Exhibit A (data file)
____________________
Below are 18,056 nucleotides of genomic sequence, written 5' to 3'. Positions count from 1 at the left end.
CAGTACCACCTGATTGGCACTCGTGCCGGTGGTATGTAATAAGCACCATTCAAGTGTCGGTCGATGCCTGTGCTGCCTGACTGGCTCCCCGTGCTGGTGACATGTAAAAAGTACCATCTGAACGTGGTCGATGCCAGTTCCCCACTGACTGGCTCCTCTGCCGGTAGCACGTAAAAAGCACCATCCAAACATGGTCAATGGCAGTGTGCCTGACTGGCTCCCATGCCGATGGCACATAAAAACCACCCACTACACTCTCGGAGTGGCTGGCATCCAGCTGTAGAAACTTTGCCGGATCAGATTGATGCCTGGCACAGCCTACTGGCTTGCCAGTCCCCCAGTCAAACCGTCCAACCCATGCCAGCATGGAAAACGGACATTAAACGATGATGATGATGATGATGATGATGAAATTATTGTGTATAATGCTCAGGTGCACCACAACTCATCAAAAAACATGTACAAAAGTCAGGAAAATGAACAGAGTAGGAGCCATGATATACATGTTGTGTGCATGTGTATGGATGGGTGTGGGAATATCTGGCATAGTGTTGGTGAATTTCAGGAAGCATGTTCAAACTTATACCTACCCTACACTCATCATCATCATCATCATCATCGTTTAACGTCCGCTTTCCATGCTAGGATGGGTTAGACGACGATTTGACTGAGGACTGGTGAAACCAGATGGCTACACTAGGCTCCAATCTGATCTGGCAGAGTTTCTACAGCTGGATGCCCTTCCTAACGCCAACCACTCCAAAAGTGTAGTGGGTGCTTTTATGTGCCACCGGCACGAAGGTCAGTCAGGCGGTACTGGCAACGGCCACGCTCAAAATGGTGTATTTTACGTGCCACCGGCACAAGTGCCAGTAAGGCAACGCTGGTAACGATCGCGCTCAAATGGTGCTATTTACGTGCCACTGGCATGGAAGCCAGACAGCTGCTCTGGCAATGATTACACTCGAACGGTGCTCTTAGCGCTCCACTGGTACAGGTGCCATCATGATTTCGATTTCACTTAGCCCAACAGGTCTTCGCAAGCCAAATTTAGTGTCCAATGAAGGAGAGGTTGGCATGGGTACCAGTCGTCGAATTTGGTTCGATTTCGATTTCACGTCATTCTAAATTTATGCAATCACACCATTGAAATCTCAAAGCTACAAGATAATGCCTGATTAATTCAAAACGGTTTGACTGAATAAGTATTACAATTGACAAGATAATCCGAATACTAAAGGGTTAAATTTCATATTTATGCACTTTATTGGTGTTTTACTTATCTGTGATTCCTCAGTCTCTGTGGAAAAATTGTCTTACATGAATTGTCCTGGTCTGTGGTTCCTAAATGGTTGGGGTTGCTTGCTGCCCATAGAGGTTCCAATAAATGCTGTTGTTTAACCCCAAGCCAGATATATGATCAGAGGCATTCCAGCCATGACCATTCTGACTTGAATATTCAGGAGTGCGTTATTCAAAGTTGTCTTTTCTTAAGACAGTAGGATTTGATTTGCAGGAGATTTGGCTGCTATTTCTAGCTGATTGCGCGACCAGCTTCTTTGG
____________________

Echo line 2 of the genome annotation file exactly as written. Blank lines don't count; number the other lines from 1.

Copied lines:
CAGTACCACCTGATTGGCACTCGTGCCGGTGGTATGTAATAAGCACCATTCAAGTGTCGGTCGATGCCTGTGCTGCCTGACTGGCTCCCCGTGCTGGTGACATGTAAAAAGTACCATCTGAACGTGGTCGATGCCAGTTCCCCACTGACTGGCTCCTCTGCCGGTAGCACGTAAAAAGCACCATCCAAACATGGTCAATGGCAGTGTGCCTGACTGGCTCCCATGCCGATGGCACATAAAAACCACCCACTACACTCTCGGAGTGGCTGGCATCCAGCTGTAGAAACTTTGCCGGATCAGATTGATGCCTGGCACAGCCTACTGGCTTGCCAGTCCCCCAGTCAAACCGTCCAACCCATGCCAGCATGGAAAACGGACATTAAACGATGATGATGATGATGATGATGATGAAATTATTGTGTATAATGCTCAGGTGCACCACAACTCATCAAAAAACATGTACAAAAGTCAGGAAAATGAACAGAGTAGGAGCCATGATATACATGTTGTGTGCATGTGTATGGATGGGTGTGGGAATATCTGGCATAGTGTTGGTGAATTTCAGGAAGCATGTTCAAACTTATACCTACCCTACACTCATCATCATCATCATCATCATCGTTTAACGTCCGCTTTCCATGCTAGGATGGGTTAGACGACGATTTGACTGAGGACTGGTGAAACCAGATGGCTACACTAGGCTCCAATCTGATCTGGCAGAGTTTCTACAGCTGGATGCCCTTCCTAACGCCAACCACTCCAAAAGTGTAGTGGGTGCTTTTATGTGCCACCGGCACGAAGGTCAGTCAGGCGGTACTGGCAACGGCCACGCTCAAAATGGTGTATTTTACGTGCCACCGGCACAAGTGCCAGTAAGGCAACGCTGGTAACGATCGCGCTCAAATGGTGCTATTTACGTGCCACTGGCATGGAAGCCAGACAGCTGCTCTGGCAATGATTACACTCGAACGGTGCTCTTAGCGCTCCACTGGTACAGGTGCCATCATGATTTCGATTTCACTTAGCCCAACAGGTCTTCGCAAGCCAAATTTAGTGTCCAATGAAGGAGAGGTTGGCATGGGTACCAGTCGTCGAATTTGGTTCGATTTCGATTTCACGTCATTCTAAATTTATGCAATCACACCATTGAAATCTCAAAGCTACAAGATAATGCCTGATTAATTCAAAACGGTTTGACTGAATAAGTATTACAATTGACAAGATAATCCGAATACTAAAGGGTTAAATTTCATATTTATGCACTTTATTGGTGTTTTACTTATCTGTGATTCCTCAGTCTCTGTGGAAAAATTGTCTTACATGAATTGTCCTGGTCTGTGGTTCCTAAATGGTTGGGGTTGCTTGCTGCCCATAGAGGTTCCAATAAATGCTGTTGTTTAACCCCAAGCCAGATATATGATCAGAGGCATTCCAGCCATGACCATTCTGACTTGAATATTCAGGAGTGCGTTATTCAAAGTTGTCTTTTCTTAAGACAGTAGGATTTGATTTGCAGGAGATTTGGCTGCTATTTCTAGCTGATTGCGCGACCAGCTTCTTTGG